What is Edge Computing?
Edge computing is a distributed computing framework that brings enterprise applications closer to data sources such as IoT devices or local edge servers with faster insights, improved response time and bandwidth availability.
Edge computing is touted to be the top-most transformational technologies of the decade. The use cases of this technology have already moved beyond IoT to incorporate broader applications in virtually every industry. Changing market demands are emphasizing the need to distribute compute power closer to end users—to respond in real-time and enable better customer experiences.
How Edge Computing Works?
Edge computing leverages small containerized computing infrastructures with smaller and integrated servers, to reduce the distance between the processing point and consumption point in the network. Latency has been a big challenge with cloud especially for AI-related workloads. Edge computing promises to solve this very issue of cloud latency by making the ‘edges’ more sophisticated and intelligent.
Large hyperscalers like AWS are addressing the need gap by bringing the cloud to the edge, to help enterprises respond faster and provide better customer experience. AWS’ aim is to create a more distributed infrastructure to support edge computing and low-latency applications.
At the center of this mission to power edges with more computing, AWS is banking on key breakthrough technologies that will likely revolutionize edge computing in the coming days.
How AWS is bringing the Cloud to the ‘Edge’
1. AWS Outposts:
Outposts, by now considered the building block for Amazon’s edge strategy, are basically racks filled with turn-key AWS cloud infrastructure. Launched in 2019 to help enterprises deploy hybrid cloud in their own on-premise data centers, Outposts are now being leveraged by AWS to true edge computing experience to customers. Outpost racks are 80″ tall, 24″ wide, 48″ deep, and can weigh up to 2000 lbs. They arrive fully assembled, and roll in on casters, ready for connection to power and networking.
This end-to-end single-vendor compute & storage solution is designed to meet the growing needs of businesses who need local processing and very low latency.
2. AWS Local Zones:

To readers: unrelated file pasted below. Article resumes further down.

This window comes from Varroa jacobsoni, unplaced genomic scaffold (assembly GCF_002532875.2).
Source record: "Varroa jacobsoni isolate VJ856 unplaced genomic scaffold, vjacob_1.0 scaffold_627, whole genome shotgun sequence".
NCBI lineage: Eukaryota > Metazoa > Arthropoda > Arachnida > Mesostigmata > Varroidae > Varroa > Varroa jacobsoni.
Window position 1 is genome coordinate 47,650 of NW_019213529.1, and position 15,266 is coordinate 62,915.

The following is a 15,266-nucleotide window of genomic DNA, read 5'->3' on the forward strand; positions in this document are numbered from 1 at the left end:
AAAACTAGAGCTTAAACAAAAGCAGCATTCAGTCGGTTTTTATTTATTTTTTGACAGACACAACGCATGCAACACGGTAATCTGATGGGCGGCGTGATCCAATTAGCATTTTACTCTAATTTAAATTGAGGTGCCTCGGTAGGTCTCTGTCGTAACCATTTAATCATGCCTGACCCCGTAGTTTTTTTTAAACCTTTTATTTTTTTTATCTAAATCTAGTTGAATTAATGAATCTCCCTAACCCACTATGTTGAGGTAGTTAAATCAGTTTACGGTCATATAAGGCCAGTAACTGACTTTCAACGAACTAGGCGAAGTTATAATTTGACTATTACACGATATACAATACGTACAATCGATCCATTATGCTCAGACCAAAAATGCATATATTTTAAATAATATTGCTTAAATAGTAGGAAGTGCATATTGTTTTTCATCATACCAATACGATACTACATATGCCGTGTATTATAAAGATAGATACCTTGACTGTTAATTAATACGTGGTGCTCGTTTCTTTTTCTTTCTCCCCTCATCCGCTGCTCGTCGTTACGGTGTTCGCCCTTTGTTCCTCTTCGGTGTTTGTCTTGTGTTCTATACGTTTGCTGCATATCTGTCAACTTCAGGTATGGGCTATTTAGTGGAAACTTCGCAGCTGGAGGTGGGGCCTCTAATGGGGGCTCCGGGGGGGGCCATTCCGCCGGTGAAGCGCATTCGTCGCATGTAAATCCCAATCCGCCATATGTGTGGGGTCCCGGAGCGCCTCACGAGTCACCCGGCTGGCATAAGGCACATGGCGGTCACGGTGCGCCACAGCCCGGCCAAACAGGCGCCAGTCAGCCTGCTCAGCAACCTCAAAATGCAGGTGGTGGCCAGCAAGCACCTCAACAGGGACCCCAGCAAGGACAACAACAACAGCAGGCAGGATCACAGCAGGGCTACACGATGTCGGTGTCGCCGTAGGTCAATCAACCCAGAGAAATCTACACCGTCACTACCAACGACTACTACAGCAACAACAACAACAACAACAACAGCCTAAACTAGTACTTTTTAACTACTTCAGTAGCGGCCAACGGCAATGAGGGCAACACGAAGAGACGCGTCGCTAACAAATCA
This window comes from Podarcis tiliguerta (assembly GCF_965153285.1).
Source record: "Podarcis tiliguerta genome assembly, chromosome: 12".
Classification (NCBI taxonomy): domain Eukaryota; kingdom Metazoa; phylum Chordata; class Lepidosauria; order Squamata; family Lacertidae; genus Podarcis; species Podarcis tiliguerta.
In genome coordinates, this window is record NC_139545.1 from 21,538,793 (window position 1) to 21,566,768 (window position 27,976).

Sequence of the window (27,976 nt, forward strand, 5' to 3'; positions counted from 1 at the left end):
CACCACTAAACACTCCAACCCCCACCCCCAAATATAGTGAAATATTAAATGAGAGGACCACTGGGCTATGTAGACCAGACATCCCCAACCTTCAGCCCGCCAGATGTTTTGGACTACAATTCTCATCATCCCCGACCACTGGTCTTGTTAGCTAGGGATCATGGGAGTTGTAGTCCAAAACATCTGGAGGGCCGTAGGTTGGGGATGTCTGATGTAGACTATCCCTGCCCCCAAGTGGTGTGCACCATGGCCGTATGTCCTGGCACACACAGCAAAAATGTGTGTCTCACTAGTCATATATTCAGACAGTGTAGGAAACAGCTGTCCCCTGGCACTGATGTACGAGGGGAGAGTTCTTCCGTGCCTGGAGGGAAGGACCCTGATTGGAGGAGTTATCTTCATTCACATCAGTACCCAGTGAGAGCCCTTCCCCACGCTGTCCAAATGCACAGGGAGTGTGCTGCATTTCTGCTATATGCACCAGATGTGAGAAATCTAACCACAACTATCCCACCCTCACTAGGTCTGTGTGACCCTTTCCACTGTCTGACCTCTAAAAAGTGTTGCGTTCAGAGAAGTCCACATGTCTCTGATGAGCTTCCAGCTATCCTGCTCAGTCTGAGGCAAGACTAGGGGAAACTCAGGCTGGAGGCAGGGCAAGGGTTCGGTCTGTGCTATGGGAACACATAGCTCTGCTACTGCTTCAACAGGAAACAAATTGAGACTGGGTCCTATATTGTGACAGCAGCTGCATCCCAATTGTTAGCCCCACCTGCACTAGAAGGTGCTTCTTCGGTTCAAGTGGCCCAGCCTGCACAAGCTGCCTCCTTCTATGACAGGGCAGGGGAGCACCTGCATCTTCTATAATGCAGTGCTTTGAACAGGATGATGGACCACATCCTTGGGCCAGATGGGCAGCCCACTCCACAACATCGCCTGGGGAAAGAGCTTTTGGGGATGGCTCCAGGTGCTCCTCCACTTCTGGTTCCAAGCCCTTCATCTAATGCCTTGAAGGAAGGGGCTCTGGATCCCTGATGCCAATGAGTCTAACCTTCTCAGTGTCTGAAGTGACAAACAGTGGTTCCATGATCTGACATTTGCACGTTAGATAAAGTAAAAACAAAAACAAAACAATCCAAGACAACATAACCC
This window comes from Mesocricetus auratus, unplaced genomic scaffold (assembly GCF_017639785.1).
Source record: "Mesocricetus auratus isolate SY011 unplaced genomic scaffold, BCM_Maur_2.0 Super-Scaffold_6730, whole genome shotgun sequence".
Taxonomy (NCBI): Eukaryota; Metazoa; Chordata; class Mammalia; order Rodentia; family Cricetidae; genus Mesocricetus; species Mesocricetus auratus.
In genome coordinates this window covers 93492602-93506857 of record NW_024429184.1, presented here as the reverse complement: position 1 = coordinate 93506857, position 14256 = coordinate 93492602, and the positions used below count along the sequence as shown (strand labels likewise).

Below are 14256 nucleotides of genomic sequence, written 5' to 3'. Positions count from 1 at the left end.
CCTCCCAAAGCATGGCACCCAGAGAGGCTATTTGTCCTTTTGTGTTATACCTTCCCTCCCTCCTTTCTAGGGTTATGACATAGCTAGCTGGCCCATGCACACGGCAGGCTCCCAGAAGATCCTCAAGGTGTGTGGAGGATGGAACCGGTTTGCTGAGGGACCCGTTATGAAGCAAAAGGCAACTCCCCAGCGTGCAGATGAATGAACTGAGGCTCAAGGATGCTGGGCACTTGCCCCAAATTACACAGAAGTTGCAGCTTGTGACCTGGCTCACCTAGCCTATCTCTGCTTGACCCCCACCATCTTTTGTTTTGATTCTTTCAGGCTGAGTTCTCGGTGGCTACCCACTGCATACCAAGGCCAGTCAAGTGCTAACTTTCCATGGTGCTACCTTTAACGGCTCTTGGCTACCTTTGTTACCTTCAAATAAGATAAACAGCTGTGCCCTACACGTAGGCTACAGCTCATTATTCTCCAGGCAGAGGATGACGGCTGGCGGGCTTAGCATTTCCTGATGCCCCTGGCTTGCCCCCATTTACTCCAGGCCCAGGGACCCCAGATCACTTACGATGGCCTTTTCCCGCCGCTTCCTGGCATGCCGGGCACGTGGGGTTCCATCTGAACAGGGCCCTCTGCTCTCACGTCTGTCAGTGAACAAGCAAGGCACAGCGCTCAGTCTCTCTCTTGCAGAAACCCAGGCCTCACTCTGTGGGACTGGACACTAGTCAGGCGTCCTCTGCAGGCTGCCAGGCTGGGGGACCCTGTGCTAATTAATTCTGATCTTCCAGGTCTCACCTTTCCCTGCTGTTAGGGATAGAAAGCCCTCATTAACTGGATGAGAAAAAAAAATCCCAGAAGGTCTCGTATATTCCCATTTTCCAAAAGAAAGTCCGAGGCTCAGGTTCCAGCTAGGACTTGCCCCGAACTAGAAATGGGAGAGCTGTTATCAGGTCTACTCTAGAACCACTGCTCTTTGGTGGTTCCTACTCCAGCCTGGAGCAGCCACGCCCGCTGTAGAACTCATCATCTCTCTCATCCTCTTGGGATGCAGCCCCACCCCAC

With Local Zones, AWS is bringing compute, storage, database, and other select services closer to locations where no AWS Region exists today—primarily metros. Its very first Local Zone was launched in Los Angeles last year, aiming to help the film and gaming companies based in the city. Following its grand success and increasing adoption, AWS has now launched its second Local Zone in LA to provide ultra-low latency—single digit milliseconds—to customers. Some of the specific use cases that AWS believes can benefit from Local Zones include: media & entertainment content creation, real-time gaming, reservoir simulations, electronic design automation, and machine learning. Managed and supported by AWS, Local Zones offers customers all of the elasticity, scalability, and security benefits of the cloud.
3. AWS Wavelength:
Wavelength is specifically designed to enable next-generation applications on 5G networks. With its partnership with telcos like Verizon, AWS Wavelength embeds compute & storage at the edge of the 5G network. This allows application traffic from 5G devices to reach application servers running in Wavelength Zones without leaving the mobile carrier’s network. Immediate access to a range of cloud services at the 5G edge will allow startups, enterprises, and ISVs quickly build 5G applications, like industrial automation, smart cities, ML-assisted diagnostics, or autonomous vehicles—all of which need ultra-low latency access to end users or end-devices.
4. AWS IoT Greengrass:
Designed specifically for IoT use cases, Greengrass powers the edge devices to act on the data, right at the source, on a real-time basis. For storage, analytics and management, Greengrass uses the AWS public cloud platform—bringing seamless integration experience. Greengrass’ local resource access feature Greengrass Core devices to use local device resources like cameras, serial ports, or GPUs so that device applications can quickly access and process local data.
5. AWS Snowcone:
Launched in June this year, Snowcone is the latest and smallest member of AWS Snow family, designed specifically for uses cases in remote environments where network connectivity is a challenge. This highly secure potable device weighs in at 2.1 kg with 8 terabytes of usable storage. Some key use cases of the device include content distribution, industrial IoT, drones, video content creation and transportation. Customers can use this device or AWS Snowball Like to run edge computing workloads that use AWS IoT Greengrass or Amazon EC2 instances, or to collect, process, and transfer data to AWS.
Think your business needs to get edge computing or cloud computing to its technology stack? Get in touch with the AWS cloud service provider experts at Rapyder today! Contact us now for a free consultation
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